Foreign exchange (FX) is a commodity, traded both spot and forward. It is the most liquid, globally traded commodity, available nearly 24x7. FX is traded over the counter (OTC) in more locations than any other commodity or financial instrument. Facilities now exist for all classes of investor to buy and sell foreign exchange electronically as a commodity and packaged as a financial instrument, such as an exchange traded fund, mutual fund, or contract for differences
Where would we be without rules? At the time of writing Europe is in the middle of its four-yearly football tournament where once again controversy is raging over the persistently enigmatic offside rule which was originally designed to make the game a more attractive spectacle and now serves to fuel post-match arguments between rival fans. This debate, which has raged for decades, traditionally centres on the lack of consistency in applying this rule. The room for interpretation is too wide, leading to these inconsistencies and the accusation that it may be one rule for one and another rule for the others.
Frances Maguire asks if the FX industry will ever successfully trade FX options electronically or if the hybrid model is here to stay.
Frances Maguire looks at whether the exchanges are succeeding in attracting both retail investors and quant funds to trade FX on-exchange.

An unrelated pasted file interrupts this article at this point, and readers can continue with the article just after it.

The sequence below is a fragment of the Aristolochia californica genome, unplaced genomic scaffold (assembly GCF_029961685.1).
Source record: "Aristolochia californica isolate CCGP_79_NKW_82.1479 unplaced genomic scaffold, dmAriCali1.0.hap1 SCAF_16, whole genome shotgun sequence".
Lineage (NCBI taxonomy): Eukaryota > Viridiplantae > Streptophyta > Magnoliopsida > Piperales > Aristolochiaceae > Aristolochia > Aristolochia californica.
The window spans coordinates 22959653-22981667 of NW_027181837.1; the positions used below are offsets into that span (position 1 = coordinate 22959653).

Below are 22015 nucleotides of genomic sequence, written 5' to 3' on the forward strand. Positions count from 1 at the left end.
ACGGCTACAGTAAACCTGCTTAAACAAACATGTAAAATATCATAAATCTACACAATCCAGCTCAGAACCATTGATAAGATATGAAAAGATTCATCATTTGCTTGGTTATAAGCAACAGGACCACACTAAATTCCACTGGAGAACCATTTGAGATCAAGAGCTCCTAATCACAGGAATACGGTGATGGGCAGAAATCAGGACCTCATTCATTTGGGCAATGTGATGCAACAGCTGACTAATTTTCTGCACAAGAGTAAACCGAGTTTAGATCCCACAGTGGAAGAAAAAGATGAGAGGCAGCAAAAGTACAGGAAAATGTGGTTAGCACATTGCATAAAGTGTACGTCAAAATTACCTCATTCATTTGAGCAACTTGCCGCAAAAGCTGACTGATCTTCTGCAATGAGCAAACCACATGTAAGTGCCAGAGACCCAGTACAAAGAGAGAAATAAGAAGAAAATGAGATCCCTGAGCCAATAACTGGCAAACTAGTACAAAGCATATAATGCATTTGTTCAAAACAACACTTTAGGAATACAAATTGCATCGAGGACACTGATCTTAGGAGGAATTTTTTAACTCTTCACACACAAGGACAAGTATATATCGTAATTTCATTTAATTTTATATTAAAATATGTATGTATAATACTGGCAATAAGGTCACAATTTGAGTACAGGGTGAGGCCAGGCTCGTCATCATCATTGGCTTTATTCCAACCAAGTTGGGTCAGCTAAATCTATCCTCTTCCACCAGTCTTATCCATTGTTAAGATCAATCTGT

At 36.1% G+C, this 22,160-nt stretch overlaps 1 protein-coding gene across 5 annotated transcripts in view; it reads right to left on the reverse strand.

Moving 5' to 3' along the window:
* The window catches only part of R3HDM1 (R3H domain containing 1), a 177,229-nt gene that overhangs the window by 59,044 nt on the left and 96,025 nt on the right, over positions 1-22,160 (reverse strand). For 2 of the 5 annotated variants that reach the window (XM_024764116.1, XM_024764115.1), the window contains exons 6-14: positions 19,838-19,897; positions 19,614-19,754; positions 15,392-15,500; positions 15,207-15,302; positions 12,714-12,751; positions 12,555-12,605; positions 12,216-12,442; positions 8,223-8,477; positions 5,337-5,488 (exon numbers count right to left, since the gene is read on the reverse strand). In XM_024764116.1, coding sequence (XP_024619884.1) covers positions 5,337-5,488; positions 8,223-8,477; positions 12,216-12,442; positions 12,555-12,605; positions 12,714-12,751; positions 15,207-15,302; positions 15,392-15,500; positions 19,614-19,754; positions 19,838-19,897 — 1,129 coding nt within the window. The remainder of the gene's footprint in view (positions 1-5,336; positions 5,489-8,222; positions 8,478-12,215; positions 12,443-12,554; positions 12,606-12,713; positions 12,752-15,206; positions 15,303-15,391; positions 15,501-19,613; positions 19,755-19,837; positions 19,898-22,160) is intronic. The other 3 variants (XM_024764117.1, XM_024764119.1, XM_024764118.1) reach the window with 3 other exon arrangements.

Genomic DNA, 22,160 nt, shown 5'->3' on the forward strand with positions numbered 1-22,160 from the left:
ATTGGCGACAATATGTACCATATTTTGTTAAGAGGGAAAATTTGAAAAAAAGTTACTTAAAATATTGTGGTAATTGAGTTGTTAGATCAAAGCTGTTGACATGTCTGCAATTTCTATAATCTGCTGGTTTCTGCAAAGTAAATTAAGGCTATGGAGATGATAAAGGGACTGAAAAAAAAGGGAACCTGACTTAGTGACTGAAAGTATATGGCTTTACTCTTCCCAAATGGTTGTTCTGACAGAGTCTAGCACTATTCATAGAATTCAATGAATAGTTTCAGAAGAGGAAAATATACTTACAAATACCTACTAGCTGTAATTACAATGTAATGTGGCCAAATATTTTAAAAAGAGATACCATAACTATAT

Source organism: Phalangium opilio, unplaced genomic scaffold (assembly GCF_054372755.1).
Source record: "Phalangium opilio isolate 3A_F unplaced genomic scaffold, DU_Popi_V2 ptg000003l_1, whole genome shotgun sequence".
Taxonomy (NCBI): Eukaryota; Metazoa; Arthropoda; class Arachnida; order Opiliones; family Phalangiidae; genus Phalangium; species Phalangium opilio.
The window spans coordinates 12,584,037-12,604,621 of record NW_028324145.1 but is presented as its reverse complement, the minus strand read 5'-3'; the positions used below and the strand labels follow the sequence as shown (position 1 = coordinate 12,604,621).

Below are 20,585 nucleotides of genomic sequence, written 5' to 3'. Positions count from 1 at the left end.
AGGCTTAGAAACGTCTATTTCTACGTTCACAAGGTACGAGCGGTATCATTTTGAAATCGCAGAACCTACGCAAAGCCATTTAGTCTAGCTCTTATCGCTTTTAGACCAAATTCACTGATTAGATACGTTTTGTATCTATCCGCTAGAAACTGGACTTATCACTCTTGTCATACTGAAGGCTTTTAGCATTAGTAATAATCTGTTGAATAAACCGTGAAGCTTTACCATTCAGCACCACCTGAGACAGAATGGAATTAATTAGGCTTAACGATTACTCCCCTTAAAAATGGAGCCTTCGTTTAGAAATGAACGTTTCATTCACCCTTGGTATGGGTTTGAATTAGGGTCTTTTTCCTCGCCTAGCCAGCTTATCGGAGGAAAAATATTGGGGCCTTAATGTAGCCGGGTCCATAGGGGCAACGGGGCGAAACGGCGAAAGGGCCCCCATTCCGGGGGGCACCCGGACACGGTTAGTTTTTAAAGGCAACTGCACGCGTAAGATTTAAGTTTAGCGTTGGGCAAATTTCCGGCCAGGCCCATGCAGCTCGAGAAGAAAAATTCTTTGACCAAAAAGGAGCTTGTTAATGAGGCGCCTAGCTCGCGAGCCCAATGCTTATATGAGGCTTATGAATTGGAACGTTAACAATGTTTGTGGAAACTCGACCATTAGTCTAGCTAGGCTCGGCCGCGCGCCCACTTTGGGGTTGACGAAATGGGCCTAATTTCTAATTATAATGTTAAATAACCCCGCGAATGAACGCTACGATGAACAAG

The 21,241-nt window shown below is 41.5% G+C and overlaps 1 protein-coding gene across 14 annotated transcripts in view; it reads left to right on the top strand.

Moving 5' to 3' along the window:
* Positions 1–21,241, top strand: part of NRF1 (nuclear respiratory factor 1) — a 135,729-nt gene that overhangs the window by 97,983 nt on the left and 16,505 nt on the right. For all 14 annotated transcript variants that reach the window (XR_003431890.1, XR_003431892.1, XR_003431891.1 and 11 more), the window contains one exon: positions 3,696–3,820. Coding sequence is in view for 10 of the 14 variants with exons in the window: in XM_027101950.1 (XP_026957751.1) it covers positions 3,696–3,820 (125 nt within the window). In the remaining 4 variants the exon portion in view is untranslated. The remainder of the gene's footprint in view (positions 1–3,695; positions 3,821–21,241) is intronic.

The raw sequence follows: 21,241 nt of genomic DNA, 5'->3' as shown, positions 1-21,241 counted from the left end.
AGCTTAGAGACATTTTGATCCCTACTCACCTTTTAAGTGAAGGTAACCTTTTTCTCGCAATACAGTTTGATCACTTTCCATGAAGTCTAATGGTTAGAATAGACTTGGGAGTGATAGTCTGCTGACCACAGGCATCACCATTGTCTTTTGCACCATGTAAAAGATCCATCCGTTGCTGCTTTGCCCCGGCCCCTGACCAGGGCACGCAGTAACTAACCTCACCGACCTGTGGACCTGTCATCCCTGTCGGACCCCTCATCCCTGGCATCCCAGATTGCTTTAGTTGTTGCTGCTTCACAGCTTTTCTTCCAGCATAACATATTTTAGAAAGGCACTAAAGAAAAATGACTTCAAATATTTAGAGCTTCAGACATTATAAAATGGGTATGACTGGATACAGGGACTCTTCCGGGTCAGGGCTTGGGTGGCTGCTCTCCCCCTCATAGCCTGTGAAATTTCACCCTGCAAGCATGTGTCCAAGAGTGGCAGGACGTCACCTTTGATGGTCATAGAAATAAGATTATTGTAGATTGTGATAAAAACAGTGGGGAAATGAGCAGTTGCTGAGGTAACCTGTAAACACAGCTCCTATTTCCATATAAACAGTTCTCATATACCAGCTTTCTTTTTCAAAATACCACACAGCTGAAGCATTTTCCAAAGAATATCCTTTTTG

The growth of electronically traded FX options by retail traders, both over the counter and on-exchange, is already taking off as more sophisticated retail investors look for new trading and hedging opportunities. In response, brokers and banks are rapidly developing e-FX trading platforms that support and educate investors about the different products and trading styles available, and FX options is being pitched as the fastest growing new revenue stream in FX.
The recent sub-prime crisis has sent the worlds financial markets into a period of volatility and uncertainty not seen since the last decade. Nicholas Pratt takes a look at what implications this has for Risk Management practices.
Paul Ronan discusses the increased transparency and efficiency of the market as a result of greater access to information and the adoption of technologies that allow participants to employ trading strategies via black boxes.
Wolfgang Koester outlines why companies who continue to ignore their companys foreign exchange exposure management processes will have to answer for them once today's currency-related profits have turned into unforeseen losses.
With both buy-side and sell-side firms finding themselves facing a new set of technological issues related to high volume FX trading, Harrell Smith looks at the challenges they face in implementing effective, real- time risk management solutions.